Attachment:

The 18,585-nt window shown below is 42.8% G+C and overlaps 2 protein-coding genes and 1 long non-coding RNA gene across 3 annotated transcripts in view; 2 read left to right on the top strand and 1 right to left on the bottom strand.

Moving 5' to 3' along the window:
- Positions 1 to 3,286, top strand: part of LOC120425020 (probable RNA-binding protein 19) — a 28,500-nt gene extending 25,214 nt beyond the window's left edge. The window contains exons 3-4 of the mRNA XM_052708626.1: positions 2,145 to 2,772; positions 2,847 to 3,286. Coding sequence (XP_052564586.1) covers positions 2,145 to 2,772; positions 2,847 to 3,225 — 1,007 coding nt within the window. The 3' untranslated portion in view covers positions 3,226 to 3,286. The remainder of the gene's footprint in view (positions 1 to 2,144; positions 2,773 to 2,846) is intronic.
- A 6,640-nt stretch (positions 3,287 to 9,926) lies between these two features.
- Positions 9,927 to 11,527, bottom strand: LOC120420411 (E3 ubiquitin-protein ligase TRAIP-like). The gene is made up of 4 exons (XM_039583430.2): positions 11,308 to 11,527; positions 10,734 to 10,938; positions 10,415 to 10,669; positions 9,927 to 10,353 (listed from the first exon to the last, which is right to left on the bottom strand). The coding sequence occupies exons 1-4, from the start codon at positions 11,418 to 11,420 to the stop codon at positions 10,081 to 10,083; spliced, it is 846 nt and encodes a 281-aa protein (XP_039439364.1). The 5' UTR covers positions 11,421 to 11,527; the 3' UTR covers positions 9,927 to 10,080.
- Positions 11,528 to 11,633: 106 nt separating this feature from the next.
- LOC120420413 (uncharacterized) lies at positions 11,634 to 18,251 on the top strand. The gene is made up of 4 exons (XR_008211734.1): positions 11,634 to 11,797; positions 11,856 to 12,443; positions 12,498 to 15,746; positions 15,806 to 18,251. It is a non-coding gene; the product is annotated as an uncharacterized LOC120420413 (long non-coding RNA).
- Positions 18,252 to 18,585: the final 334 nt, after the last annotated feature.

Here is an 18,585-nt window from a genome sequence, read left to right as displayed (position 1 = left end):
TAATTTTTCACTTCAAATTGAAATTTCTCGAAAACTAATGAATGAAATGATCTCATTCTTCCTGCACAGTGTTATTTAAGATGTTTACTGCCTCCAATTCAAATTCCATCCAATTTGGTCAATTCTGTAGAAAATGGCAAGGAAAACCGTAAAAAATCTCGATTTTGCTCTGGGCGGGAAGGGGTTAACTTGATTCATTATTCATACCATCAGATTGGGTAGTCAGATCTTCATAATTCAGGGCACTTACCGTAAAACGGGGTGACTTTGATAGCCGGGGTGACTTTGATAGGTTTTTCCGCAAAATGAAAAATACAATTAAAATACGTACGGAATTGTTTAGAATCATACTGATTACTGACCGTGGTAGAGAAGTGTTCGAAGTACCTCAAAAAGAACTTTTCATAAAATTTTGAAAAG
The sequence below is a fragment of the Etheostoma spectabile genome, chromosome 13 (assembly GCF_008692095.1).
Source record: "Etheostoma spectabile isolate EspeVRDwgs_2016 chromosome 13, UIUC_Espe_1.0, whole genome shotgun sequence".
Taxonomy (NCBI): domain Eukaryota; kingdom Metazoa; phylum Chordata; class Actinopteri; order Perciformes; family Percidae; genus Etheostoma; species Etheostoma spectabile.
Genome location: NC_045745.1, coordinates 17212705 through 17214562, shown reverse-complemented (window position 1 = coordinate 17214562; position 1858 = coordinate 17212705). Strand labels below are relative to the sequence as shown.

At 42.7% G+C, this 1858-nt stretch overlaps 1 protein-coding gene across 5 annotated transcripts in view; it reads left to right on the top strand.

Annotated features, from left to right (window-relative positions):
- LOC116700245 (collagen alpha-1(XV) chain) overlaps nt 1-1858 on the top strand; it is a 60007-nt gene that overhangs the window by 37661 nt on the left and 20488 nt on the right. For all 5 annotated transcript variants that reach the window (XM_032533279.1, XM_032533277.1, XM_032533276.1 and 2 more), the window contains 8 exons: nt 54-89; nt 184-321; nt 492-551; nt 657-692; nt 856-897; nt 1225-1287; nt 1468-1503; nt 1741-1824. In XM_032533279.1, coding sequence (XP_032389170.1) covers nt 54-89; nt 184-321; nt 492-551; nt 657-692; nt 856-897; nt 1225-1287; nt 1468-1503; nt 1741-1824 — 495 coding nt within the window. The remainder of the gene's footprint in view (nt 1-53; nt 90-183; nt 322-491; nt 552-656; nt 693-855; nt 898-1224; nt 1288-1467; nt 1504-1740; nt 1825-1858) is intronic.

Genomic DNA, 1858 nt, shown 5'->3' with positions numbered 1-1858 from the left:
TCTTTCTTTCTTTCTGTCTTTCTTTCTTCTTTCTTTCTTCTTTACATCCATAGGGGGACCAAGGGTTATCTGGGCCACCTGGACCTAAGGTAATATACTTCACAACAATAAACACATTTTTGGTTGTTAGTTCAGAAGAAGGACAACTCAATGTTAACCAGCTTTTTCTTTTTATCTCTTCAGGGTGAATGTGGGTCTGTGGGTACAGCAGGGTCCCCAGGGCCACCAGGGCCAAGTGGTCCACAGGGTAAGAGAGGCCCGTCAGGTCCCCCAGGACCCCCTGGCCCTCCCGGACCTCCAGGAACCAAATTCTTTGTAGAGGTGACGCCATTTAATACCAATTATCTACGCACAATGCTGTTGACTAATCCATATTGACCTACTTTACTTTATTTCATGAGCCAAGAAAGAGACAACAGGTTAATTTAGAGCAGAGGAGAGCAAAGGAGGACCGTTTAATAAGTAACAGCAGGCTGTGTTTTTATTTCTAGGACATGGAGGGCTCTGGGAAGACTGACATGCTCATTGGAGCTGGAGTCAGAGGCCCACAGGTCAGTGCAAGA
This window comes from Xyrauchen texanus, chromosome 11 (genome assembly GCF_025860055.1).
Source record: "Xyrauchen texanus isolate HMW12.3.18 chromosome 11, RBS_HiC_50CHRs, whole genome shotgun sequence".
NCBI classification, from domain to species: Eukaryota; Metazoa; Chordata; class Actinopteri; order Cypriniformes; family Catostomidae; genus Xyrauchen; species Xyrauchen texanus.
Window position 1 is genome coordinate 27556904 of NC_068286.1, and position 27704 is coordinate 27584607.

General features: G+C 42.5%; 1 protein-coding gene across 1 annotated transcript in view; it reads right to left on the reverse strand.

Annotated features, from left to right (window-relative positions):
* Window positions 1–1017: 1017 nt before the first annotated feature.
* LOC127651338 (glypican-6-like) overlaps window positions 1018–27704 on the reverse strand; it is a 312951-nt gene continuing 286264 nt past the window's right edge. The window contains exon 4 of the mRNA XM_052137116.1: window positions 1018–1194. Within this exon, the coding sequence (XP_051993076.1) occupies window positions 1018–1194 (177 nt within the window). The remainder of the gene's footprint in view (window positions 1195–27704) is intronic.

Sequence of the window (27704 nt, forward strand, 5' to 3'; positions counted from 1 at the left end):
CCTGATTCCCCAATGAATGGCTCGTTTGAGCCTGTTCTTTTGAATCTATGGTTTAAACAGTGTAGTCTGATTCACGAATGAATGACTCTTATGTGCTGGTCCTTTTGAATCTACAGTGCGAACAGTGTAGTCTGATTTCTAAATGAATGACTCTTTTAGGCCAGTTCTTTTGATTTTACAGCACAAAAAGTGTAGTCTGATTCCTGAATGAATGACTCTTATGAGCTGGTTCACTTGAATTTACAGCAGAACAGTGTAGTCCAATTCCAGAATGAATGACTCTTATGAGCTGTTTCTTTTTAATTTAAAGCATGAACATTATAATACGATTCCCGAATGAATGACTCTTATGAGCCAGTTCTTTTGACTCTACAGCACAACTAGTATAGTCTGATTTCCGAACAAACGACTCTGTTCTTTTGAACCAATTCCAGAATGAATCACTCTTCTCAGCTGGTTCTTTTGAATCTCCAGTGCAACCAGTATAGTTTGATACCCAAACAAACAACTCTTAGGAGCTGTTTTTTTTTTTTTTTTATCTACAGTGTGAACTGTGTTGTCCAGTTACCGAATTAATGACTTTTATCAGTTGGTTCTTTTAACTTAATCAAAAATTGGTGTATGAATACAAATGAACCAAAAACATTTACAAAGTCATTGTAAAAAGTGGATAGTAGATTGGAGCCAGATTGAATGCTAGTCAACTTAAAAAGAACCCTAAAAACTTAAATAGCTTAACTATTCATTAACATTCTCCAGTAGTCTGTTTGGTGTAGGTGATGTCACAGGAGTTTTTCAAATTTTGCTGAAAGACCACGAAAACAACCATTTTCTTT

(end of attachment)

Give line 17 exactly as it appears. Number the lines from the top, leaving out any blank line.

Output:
- LOC116700245 (collagen alpha-1(XV) chain) overlaps nt 1-1858 on the top strand; it is a 60007-nt gene that overhangs the window by 37661 nt on the left and 20488 nt on the right. For all 5 annotated transcript variants that reach the window (XM_032533279.1, XM_032533277.1, XM_032533276.1 and 2 more), the window contains 8 exons: nt 54-89; nt 184-321; nt 492-551; nt 657-692; nt 856-897; nt 1225-1287; nt 1468-1503; nt 1741-1824. In XM_032533279.1, coding sequence (XP_032389170.1) covers nt 54-89; nt 184-321; nt 492-551; nt 657-692; nt 856-897; nt 1225-1287; nt 1468-1503; nt 1741-1824 — 495 coding nt within the window. The remainder of the gene's footprint in view (nt 1-53; nt 90-183; nt 322-491; nt 552-656; nt 693-855; nt 898-1224; nt 1288-1467; nt 1504-1740; nt 1825-1858) is intronic.